Bitcoin: Here’s how increased high-frequency trading cuts into your profits
Bitcoin inflow to exchanges has dropped to record levels and as demand/ supply also continues to drop this may be the calm before the storm, however, inactivity on spot/ derivatives exchanges can be explained by Bitcoin’s volatility level. According to Bitcoin’s 60-day volatility chart by Willy Woo, Bitcoin’s volatility has dropped to the 2019 level.
However, the price is above the 200-day moving average and the general perception is that traders are moving funds from Bitcoin to Altcoins, DeFi projects, or simply accumulating. However, based on a recently published research paper by the Department of Economics, Rutgers University, there is an increased percentage of high-frequency trading (HFT) firms. These firms have entered the market since 2020 and this may explain Bitcoin’s volatility.
The research compared Bitcoin trading on CME and four settlement spot exchanges that transact $146 million per day in the BTC/USD pairs. Spot market median trade sizes are under $1300 but they exceed $18000 on the CME. Bid-ask spreads average 0.0298%. The size of trades over $1 million is less than 1% in the current market. Over 2.5% of trades and 15.5% of cancellations on Coinbase happen in less than 50 milliseconds. This HFT activity also increases Bid-Ask spreads for seconds every now and then.
Larger executions on exchanges like Coinbase are executed within milliseconds, but there are estimated losses of $36 M in trade-through better quotes. However, price discovery is driven primarily by derivatives exchanges.
Institutional investors trade in Bitcoin derivatives on CME and events like options expiry have a direct impact on spot prices. However, the last options expiry on September 26 didn’t have the anticipated impact on spot exchange prices.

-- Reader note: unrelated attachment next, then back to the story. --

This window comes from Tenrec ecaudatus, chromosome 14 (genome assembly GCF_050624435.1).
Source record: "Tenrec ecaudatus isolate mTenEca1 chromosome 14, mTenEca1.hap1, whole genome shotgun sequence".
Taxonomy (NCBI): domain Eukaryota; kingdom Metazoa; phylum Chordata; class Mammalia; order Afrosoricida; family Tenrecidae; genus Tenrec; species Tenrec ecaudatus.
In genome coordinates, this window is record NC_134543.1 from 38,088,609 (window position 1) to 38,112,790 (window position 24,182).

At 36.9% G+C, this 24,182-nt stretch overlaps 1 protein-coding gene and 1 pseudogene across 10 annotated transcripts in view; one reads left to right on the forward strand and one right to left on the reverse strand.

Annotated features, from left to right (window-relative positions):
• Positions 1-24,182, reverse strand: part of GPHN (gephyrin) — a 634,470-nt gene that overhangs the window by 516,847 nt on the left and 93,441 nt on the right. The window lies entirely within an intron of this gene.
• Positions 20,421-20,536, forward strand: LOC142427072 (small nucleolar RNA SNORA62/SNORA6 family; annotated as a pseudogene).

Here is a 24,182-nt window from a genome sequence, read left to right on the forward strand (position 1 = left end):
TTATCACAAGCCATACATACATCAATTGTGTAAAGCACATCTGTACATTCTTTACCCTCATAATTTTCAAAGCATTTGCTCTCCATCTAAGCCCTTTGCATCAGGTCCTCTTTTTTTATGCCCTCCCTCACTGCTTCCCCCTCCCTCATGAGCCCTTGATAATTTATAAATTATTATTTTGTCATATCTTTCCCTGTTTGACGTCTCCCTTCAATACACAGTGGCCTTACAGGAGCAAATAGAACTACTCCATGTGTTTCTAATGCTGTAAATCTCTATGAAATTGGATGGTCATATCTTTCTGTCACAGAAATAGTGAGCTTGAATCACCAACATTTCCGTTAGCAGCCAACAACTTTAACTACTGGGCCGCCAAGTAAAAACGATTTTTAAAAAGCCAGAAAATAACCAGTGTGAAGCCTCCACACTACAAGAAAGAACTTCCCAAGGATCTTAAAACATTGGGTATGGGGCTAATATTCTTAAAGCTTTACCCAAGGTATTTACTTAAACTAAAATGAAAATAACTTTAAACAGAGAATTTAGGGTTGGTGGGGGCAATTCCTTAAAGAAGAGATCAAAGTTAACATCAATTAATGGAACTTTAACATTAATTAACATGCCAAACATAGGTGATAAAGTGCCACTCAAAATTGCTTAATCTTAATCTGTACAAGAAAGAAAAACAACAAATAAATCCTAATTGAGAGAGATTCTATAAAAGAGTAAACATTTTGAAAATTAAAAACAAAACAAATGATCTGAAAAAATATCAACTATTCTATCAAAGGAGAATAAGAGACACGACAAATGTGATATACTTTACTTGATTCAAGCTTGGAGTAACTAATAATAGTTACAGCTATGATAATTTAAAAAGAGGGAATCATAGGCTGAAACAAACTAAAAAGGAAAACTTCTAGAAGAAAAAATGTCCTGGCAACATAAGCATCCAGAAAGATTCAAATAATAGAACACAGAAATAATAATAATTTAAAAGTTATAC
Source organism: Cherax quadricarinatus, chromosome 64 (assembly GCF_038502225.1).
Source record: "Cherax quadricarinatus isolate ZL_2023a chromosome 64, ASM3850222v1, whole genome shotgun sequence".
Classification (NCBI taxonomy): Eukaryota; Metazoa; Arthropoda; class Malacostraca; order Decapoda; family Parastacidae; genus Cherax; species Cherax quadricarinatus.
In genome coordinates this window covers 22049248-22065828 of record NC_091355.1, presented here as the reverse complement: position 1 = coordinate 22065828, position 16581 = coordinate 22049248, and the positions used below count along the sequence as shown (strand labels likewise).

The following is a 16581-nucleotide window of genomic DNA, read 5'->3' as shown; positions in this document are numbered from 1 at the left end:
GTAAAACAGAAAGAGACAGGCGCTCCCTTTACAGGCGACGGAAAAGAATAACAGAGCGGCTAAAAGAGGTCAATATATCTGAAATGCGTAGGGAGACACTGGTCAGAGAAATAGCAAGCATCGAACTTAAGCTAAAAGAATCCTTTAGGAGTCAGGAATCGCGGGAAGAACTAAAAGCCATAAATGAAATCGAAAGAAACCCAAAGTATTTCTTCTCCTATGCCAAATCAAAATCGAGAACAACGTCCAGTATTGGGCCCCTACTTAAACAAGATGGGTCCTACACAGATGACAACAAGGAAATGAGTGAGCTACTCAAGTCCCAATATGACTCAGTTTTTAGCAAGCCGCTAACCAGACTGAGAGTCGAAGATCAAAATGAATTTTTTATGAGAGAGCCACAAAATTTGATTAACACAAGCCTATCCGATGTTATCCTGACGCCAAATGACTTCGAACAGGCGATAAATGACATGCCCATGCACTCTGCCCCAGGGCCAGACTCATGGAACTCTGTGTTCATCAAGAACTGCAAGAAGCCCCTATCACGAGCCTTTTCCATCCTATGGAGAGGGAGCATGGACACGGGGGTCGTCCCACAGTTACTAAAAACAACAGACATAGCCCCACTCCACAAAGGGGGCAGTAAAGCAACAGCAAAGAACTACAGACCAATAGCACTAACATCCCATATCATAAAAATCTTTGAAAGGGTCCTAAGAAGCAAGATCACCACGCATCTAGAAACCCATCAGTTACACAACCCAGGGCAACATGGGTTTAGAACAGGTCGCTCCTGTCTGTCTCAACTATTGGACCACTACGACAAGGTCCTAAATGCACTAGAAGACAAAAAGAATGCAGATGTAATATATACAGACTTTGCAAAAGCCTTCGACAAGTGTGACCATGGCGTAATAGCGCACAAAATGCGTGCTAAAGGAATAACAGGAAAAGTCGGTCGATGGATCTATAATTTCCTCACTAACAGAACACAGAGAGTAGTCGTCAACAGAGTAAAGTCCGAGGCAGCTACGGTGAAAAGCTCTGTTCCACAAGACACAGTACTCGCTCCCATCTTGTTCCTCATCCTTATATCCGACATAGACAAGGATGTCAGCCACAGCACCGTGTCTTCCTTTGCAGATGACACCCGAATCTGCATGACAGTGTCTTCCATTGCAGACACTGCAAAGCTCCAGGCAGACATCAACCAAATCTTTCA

HFT activity has increased on spot and derivatives markets in the past 4 months and this coincides with the lowering influence of CME Bitcoin options expiration on the price. According to the paper, the fragmentation of Bitcoin markets may be responsible for this. To put this in perspective, let’s consider the HFT activity statistics on spot and derivatives exchanges. 2.56% of Coinbase trades are HFT. On Bitstamp it’s 8.1 and in tech stocks on exchanges 30-35% trading activity is HFT.
So as of now, more hedge funds are entering Bitcoins and engaging in HFT and it can be anticipated that the volatility may drop further as that happens. Bitcoin may perform akin to tech stocks like Apple. HFT on the top 4 exchanges accounts for 59% of average weekday volume and CME futures make up 41%. The volatility is relatively high at the moment, when compared to pre-2016 levels, however, it may drop as institutional interest goes up.
The Bitcoin futures market is less than 2% the size of Brent Crude, and top-four spot exchanges have the combined volume of a single midcap stock. As such, a market of this size may experience high volatility when retail traders are trading, with the active participation of Hedge Funds, volatility will slowly drop to match traditional stock market levels. Low market capitalization is largely responsible for this and unless there is an unprecedented rise in market capitalization, volatility may drop further increasing the difficulty and slimming the margin for retail traders.